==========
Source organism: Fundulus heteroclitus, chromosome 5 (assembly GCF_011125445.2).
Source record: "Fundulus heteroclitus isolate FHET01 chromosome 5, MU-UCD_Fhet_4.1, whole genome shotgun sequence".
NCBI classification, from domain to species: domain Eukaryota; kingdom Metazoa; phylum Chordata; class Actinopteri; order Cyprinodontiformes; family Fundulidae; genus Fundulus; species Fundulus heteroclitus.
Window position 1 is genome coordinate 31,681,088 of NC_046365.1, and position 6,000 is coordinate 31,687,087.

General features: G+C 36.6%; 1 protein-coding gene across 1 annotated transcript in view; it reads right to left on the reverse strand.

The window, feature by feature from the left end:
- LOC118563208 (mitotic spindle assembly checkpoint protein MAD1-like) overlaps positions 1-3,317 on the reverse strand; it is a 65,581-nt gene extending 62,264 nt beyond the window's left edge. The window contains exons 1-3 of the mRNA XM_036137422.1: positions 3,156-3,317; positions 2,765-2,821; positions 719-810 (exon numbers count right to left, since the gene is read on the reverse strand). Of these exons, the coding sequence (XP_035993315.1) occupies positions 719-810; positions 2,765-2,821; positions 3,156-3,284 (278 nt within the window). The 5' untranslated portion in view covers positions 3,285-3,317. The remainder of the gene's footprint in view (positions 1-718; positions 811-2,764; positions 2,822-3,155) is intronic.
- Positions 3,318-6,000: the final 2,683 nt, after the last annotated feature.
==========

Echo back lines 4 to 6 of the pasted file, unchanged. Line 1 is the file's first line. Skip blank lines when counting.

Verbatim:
Window position 1 is genome coordinate 31,681,088 of NC_046365.1, and position 6,000 is coordinate 31,687,087.

General features: G+C 36.6%; 1 protein-coding gene across 1 annotated transcript in view; it reads right to left on the reverse strand.

The window, feature by feature from the left end: